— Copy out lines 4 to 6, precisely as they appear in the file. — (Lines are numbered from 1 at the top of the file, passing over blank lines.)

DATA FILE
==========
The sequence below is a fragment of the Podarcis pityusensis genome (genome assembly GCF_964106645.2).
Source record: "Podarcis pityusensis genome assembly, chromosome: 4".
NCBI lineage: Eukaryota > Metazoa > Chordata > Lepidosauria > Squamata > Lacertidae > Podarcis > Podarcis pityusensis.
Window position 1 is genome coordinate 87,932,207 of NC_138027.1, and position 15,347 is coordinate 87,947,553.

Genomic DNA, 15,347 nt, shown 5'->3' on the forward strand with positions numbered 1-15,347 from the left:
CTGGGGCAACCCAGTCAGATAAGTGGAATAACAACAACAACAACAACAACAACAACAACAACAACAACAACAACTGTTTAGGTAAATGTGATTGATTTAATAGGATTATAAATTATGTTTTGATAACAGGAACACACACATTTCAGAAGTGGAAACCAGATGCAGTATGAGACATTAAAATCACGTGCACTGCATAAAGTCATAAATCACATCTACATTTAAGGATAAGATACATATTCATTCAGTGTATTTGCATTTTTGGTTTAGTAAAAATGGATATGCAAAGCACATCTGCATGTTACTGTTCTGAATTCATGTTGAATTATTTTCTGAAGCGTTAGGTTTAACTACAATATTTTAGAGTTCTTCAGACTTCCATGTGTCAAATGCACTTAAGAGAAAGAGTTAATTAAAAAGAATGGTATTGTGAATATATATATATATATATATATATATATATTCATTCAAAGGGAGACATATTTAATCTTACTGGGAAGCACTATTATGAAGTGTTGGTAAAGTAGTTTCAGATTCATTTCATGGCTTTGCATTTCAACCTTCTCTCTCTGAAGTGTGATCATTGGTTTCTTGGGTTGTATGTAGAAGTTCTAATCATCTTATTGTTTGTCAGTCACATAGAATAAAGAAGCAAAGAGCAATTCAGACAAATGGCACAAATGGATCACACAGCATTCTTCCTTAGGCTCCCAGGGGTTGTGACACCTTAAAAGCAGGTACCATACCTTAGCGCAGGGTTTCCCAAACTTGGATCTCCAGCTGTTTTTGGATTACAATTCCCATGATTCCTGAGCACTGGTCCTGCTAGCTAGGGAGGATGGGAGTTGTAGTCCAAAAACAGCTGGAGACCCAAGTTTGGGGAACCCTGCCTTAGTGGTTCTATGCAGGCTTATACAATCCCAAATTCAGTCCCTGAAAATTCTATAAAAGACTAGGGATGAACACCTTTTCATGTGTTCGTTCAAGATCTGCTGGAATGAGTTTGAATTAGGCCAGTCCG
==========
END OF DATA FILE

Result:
Window position 1 is genome coordinate 87,932,207 of NC_138027.1, and position 15,347 is coordinate 87,947,553.

Genomic DNA, 15,347 nt, shown 5'->3' on the forward strand with positions numbered 1-15,347 from the left:
CTGGGGCAACCCAGTCAGATAAGTGGAATAACAACAACAACAACAACAACAACAACAACAACAACAACAACAACTGTTTAGGTAAATGTGATTGATTTAATAGGATTATAAATTATGTTTTGATAACAGGAACACACACATTTCAGAAGTGGAAACCAGATGCAGTATGAGACATTAAAATCACGTGCACTGCATAAAGTCATAAATCACATCTACATTTAAGGATAAGATACATATTCATTCAGTGTATTTGCATTTTTGGTTTAGTAAAAATGGATATGCAAAGCACATCTGCATGTTACTGTTCTGAATTCATGTTGAATTATTTTCTGAAGCGTTAGGTTTAACTACAATATTTTAGAGTTCTTCAGACTTCCATGTGTCAAATGCACTTAAGAGAAAGAGTTAATTAAAAAGAATGGTATTGTGAATATATATATATATATATATATATATATATTCATTCAAAGGGAGACATATTTAATCTTACTGGGAAGCACTATTATGAAGTGTTGGTAAAGTAGTTTCAGATTCATTTCATGGCTTTGCATTTCAACCTTCTCTCTCTGAAGTGTGATCATTGGTTTCTTGGGTTGTATGTAGAAGTTCTAATCATCTTATTGTTTGTCAGTCACATAGAATAAAGAAGCAAAGAGCAATTCAGACAAATGGCACAAATGGATCACACAGCATTCTTCCTTAGGCTCCCAGGGGTTGTGACACCTTAAAAGCAGGTACCATACCTTAGCGCAGGGTTTCCCAAACTTGGATCTCCAGCTGTTTTTGGATTACAATTCCCATGATTCCTGAGCACTGGTCCTGCTAGCTAGGGAGGATGGGAGTTGTAGTCCAAAAACAGCTGGAGACCCAAGTTTGGGGAACCCTGCCTTAGTGGTTCTATGCAGGCTTATACAATCCCAAATTCAGTCCCTGAAAATTCTATAAAAGACTAGGGATGAACACCTTTTCATGTGTTCGTTCAAGATCTGCTGGAATGAGTTTGAATTAGGCCAGTCCG